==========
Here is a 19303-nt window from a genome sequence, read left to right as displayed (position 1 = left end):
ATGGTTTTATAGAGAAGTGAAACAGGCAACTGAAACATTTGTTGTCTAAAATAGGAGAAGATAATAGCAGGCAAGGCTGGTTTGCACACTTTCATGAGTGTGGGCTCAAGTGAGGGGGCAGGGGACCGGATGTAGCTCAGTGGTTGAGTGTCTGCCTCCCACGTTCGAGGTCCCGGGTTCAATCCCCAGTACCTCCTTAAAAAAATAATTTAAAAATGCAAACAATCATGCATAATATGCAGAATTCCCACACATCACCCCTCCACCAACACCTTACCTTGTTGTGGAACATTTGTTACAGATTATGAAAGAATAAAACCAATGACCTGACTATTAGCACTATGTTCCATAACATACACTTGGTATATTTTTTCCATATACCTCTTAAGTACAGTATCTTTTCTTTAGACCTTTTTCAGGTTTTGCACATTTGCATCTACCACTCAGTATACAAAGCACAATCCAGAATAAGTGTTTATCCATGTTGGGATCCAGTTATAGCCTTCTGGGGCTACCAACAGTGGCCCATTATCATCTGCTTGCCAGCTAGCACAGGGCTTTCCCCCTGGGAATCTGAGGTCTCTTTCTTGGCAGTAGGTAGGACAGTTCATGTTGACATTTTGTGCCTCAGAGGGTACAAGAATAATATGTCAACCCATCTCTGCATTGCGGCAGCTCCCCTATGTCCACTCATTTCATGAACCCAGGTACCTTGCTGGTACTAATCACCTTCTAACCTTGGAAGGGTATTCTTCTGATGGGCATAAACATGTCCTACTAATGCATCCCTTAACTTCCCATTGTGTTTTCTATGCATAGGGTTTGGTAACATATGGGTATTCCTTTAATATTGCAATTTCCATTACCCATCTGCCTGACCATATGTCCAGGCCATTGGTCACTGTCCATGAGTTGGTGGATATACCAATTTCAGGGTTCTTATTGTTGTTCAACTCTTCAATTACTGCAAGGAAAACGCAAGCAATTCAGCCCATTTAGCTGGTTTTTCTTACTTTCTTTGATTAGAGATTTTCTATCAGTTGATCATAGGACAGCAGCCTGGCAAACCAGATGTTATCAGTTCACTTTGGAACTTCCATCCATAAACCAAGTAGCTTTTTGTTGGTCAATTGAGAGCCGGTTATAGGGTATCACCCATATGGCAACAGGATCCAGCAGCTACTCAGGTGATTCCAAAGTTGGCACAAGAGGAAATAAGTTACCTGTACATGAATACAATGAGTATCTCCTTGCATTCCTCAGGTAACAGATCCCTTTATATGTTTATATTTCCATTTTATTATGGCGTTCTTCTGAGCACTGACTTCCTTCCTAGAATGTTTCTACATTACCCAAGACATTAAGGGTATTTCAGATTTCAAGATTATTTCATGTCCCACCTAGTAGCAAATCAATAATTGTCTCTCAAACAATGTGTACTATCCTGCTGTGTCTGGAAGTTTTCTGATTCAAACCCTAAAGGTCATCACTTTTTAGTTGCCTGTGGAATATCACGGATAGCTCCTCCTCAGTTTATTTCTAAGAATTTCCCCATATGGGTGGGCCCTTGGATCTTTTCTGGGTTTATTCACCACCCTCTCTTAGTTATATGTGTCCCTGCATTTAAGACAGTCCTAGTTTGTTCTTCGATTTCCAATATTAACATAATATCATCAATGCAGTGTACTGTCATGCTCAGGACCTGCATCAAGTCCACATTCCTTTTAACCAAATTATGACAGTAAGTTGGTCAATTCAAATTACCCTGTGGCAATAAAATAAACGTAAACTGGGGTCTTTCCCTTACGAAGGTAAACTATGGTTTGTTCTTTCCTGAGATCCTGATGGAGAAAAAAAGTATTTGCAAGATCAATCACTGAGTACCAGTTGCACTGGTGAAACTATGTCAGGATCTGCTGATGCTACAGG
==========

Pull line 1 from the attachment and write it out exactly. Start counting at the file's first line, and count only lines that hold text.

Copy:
Here is a 19303-nt window from a genome sequence, read left to right as displayed (position 1 = left end):